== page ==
Angry YouTube users boycott, Viacom seems to respond
Enraged YouTube users are protesting a controversial court ruling last week by uploading homemade "Viacom sucks" videos, and calling for mass boycotts of Viacom entertainment vehicles such as Paramount Pictures and MTV.
"Boycott Viacom! Fight back for your privacy rights!" proclaimed one video found by BetaNews on the YouTube site early this evening.
"Don't let Viacom wipe [out] the Constitution on Independence Day!" urged another, which hadn't been taken down either by YouTube or the user who created it.
As we reported last week, a lot of YouTube users -- along with privacy advocacy groups purporting to speak on their behalf -- are very unhappy indeed over a ruling issued in US District Court for Southern New York last Wednesday. There, Judge Louis Stanton ordered Google to turn over to Viacom a log containing the user login IDs and IP addresses of sources from which videos were downloaded, together with details about those videos.
Over the long Fourth of July weekend and afterward, YouTube users took the opportunity to consistently refresh YouTube's growing cache of anti-Viacom content, with materials that include new videos exhorting users to band together in a boycott covering Viacom's Web site, Paramount films (including the new Indiana Jones film that premiered in May), MTV cable networks, and other Viacom-owned properties.
"Viacom has not asked for and will not be obtaining any personally identifiable information of any YouTube user," reads a posting that has meanwhile popped up on Viacom's site.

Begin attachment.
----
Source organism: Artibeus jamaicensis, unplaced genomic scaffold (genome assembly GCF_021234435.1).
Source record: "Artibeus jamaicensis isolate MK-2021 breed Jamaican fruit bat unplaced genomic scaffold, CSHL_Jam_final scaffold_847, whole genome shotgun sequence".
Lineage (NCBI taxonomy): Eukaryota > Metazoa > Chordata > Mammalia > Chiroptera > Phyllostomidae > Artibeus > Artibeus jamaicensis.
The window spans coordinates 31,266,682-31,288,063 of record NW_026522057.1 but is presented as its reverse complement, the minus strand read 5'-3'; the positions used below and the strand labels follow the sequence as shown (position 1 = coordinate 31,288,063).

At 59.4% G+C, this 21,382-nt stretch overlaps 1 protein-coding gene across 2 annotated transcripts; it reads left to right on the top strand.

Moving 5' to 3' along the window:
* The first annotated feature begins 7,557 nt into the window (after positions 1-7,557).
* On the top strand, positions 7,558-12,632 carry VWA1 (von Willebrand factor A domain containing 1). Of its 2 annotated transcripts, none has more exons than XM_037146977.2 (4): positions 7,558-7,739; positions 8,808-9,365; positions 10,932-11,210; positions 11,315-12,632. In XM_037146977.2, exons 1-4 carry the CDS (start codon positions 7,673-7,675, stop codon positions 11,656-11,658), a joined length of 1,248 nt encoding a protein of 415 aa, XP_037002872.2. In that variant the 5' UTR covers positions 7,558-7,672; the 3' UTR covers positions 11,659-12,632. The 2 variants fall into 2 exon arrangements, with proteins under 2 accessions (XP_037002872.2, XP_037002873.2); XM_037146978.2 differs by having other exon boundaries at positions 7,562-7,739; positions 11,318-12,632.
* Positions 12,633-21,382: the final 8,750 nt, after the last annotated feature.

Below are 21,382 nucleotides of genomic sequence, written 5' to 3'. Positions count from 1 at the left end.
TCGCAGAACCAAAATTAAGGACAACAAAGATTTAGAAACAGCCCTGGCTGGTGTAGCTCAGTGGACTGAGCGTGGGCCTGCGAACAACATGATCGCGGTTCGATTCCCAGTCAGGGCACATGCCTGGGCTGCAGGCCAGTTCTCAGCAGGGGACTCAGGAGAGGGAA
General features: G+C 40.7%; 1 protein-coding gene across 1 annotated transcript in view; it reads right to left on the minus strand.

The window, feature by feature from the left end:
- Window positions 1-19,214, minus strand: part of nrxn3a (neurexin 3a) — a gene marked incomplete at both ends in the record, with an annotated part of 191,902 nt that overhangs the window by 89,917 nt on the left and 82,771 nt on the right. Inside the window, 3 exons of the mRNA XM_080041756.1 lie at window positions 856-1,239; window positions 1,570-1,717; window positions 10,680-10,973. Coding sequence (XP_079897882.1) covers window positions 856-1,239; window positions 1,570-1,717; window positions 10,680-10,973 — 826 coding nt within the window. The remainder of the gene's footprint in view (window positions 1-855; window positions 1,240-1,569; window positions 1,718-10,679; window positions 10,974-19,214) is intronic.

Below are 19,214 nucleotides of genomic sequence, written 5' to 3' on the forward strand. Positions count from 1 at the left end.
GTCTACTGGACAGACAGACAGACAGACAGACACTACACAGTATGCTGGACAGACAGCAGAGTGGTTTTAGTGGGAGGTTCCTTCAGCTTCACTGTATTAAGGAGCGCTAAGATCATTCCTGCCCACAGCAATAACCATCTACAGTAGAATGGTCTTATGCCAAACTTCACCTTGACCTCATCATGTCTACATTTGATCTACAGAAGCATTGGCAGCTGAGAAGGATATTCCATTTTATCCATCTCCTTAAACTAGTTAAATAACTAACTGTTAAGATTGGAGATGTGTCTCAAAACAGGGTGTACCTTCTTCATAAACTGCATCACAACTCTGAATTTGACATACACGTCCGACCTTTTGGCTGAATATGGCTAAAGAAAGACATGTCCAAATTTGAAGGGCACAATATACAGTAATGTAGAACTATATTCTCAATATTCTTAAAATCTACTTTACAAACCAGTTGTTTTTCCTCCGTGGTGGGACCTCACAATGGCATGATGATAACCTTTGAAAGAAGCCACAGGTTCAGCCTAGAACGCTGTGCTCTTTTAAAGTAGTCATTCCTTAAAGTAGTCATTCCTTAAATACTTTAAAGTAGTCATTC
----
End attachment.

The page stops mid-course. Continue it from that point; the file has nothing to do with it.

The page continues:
"The personally identifiable information that YouTube collects from its users will be stripped from the data before it is transferred to Viacom," according to the post, which seems to try to transfer user disgruntlement from Viacom over to YouTube. "Viacom will be using the data exclusively for the purpose of proving our case against YouTube and Google."
Yet in a quick search of YouTube on Tuesday evening, BetaNews counted a total of 4,260 videos indexed under the search term "Viacom," with 175 of those under "Viacom sucks."
Although we didn't check precisely how many of those Viacom-oriented videos were newly uploaded, the roughly 200 entries under "Viacom boycott" were apparently posted since the issuance of Judge Stanton's ruling last week.
Some of these videos link to a "Boycott Viacom" Web site at BoycottViacom.blogspot.com. The site claims to have corporate sponsorship from organizations that include McDonalds Corporate Responsibility, FreeCreditReport.com, and the World Wildlife Fund, although this sponsorship information has not been confirmed.
Viacom's case centers upon allegations from Viacom that YouTube and its owner Google are guilty of massive copyright infringement for allegedly allowing unauthorized viewing of move clips and soccer highlights.
For YouTube users who are downloading videos from behind network routers or corporate gateways -- and there are untold numbers of them out there -- the IP address refers to the gateway rather than to a specific PC. Moreover, only those users with registered YouTube accounts have login IDs. If you want to download video from YouTube, it isn't even necessary to sign up for an account. But you do need a YouTube account if you want to do such things as upload or comment on videos, or keep track of favorites you've viewed before.
Could the YouTube users' protests be working already? "Viacom has been in discussions with Google to develop a framework to share [user] data," Viacom now says in a statement on its Web site. "We are committed to a process that will not only comply with the Court's confidentiality order, but that will also meet our strongest possible Internet privacy protections."